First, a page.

Thursday, February 07, 2013

Soybeans to Go.

Although I have finished my three-day series on George Washington Carver, there is one more basic food which he inspires me to write about today, although to date I have not been able to find any of his own recipes for it - the soybean.

Soybeans were grown increasingly widely in America in the second half of the nineteenth century, but they were grown as a fodder crop, and for their oil. Two men were instrumental in the beans being accepted as food. One was George Washington Carver, who began his work with them in the first decade of the twentieth century; the other was Henry Ford, the automobile entrepreneur.

Ford passionately believed that agriculture and industry should be closely aligned and should be mutually supportive. His interest in soybeans began when he was investigating crops which could provide the raw materials for industry, and one of his dreams was that automobiles could be grown from the soil. As is well known, he developed a prototype plastic car in 1941 that was made from the soybean. The car itself was never mass produced because it was not financially feasible, but it is said that every car that rolled out of the Ford factory in the 1940s contained a bushel of the beans in the enamel paint and a number of the smaller components.

Ford and Carver corresponded regularly on the subject of soybeans, and Ford soon became quite evangelical about them as food. He hosted a number of all-soy meals in the 1930s and 1940s, and his personal chef was instructed to incorporate soy products in as many dishes as possible.
In honor of both men, here is a sample of recipes for soybeans, from those early times.

Coffee and Peanuts
Dry soybeans have also been used as a substitute for salted peanuts and for coffee. When prepared as a substitute for peanuts, the dry seed is first soaked in a 10 per cent salt solution for ten or twelve hours, and then roasted to a light brown color. Yellow and green seeded varieties are preferred as they make a better appearing and more palatable dish.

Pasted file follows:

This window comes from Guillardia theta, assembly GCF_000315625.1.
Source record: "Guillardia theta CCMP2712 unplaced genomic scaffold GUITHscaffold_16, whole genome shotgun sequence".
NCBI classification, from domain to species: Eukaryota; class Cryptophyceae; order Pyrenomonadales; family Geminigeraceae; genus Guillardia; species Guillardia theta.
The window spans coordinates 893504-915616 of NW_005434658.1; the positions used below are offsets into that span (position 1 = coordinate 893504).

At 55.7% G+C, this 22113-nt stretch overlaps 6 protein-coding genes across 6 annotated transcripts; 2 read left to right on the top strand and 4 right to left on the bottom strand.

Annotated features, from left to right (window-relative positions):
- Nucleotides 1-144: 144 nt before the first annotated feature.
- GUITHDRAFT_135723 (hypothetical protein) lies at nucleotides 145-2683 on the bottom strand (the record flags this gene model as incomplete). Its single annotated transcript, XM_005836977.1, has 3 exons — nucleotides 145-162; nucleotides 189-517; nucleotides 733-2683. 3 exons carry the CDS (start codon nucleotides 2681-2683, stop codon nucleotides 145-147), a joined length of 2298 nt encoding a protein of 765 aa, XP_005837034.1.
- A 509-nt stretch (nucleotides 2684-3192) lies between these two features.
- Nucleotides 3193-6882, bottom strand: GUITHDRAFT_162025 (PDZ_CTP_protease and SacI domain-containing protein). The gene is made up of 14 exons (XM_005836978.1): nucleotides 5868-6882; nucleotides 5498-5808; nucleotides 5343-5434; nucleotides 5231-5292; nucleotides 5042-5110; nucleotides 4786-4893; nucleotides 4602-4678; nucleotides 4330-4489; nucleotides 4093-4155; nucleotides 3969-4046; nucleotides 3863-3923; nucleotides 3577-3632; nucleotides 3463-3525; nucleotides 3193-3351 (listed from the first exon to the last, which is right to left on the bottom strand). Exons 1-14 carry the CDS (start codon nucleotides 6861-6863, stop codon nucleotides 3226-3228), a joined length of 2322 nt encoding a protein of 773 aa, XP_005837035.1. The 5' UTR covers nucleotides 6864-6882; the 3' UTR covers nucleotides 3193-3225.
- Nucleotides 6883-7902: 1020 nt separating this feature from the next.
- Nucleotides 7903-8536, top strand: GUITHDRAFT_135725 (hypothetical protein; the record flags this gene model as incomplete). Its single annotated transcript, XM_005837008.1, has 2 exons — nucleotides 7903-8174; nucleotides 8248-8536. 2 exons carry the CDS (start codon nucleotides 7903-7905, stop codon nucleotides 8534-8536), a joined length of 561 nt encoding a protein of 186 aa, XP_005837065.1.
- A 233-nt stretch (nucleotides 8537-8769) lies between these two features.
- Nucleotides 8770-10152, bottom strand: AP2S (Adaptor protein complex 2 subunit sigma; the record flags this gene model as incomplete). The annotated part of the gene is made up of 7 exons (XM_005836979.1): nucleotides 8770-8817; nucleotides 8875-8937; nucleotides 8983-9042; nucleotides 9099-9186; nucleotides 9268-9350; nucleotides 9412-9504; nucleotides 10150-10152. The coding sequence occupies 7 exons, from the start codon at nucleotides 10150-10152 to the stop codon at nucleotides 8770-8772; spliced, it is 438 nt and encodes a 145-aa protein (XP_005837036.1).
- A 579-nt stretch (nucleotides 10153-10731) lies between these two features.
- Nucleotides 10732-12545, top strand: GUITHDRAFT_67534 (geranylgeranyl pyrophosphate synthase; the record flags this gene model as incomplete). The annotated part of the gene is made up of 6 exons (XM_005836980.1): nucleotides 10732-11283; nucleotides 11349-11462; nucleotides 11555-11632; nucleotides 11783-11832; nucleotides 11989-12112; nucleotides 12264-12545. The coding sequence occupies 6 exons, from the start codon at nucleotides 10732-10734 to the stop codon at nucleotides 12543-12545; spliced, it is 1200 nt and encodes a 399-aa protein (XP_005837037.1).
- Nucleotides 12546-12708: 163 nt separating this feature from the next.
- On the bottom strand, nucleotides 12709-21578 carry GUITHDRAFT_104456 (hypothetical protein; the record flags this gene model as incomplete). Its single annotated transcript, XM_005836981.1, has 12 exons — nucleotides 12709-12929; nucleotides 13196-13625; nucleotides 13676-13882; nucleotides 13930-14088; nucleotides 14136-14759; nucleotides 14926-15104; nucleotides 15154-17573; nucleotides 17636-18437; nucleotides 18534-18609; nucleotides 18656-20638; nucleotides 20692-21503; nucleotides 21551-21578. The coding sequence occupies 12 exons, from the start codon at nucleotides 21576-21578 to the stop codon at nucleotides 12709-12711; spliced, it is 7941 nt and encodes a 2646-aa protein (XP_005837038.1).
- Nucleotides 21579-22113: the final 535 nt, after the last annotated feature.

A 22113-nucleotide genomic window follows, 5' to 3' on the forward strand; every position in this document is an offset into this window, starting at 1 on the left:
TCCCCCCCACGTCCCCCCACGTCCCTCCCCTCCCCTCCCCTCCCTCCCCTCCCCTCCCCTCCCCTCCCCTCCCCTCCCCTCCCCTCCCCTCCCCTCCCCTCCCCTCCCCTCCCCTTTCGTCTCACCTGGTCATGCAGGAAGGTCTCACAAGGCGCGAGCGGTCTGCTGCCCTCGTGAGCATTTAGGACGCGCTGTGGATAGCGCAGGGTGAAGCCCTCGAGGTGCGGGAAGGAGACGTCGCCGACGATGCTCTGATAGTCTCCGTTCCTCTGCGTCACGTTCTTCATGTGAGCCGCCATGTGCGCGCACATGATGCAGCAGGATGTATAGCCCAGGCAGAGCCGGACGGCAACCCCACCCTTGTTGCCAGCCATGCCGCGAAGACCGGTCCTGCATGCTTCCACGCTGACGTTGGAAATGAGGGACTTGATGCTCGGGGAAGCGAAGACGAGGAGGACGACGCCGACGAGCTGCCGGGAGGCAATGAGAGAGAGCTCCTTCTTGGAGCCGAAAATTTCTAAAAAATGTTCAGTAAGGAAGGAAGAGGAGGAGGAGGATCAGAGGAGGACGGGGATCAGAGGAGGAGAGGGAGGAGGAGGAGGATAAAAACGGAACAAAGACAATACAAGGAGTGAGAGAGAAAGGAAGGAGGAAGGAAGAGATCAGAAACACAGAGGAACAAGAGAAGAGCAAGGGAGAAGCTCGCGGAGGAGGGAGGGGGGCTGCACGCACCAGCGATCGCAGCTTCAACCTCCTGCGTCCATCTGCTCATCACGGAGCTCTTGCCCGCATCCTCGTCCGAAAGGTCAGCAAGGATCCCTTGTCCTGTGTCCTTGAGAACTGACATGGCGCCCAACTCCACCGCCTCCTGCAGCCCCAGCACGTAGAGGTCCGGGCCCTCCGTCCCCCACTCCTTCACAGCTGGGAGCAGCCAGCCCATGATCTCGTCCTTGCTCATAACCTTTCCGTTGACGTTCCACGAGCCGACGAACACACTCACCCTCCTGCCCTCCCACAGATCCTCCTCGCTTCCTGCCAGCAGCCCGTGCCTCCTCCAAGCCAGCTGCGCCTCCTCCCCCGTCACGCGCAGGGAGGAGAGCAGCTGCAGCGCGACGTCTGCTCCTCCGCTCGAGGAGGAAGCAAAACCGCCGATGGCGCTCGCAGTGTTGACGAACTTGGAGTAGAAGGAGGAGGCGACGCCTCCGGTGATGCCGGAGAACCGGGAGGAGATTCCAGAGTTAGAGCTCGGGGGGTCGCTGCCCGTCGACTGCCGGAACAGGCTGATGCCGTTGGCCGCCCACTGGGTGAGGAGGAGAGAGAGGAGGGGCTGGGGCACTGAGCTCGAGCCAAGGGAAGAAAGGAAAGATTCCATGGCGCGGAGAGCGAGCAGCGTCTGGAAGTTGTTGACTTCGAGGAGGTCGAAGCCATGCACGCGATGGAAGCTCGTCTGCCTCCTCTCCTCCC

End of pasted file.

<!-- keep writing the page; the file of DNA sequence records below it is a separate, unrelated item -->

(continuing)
Soybean Production in Illinois, 1928

Soy bean butter.
Mix hydrogenated soy oil with salt, coloring matter and diacetyl to color and taste.
Recipes for Soy Bean Foods, from the Edison Institute, 1936

Soybean milk.
When finely ground soybeans are mixed with about 10 parts of water and heated near boiling point for 15 to 30 minutes, an emulsion is obtained which is remarkably similar in appearance and properties to cow’s milk. Upon standing for a while the particles of meal will settle out and the liquid can be poured off. The liquid remaining in the residue can be separated by pouring the mass into a cloth bag and shaking until the liquid has run out. If allowed to stand quietly the filtration is extremely slow.
Cornell bulletin for homemakers, 1945

Soybean Macaroons
1 cup cooked soybean mash
2 cups flaked breakfast cereal
1 cup sugar
1/8 teaspoon salt
2 egg whites
1 teaspoon almond flavouring
Add salt to the egg whites and beat until slightly stiff. Add the sugar, a tablespoon at a time, and beat until stiff. Mix the soybean mash with the flaked cereal, which has been crushed, and gradually fold this mixture into the egg whites. Add the flavouring. Drop by spoonfuls on waxed paper and bake in a very moderate oven (300-325 deg. F) for about 25-30 minutes, or until delicately brown and well set.
Soybeans for health, longevity, and economy, by Philip S. Chen, 1956


Anonymous said...

Soynuts and soymilk are quite the thing these days; I had no idea they went so far back!

The Old Foodie said...

Hi Sandra - except for the Chinese, who were using them this way for many hundreds of years!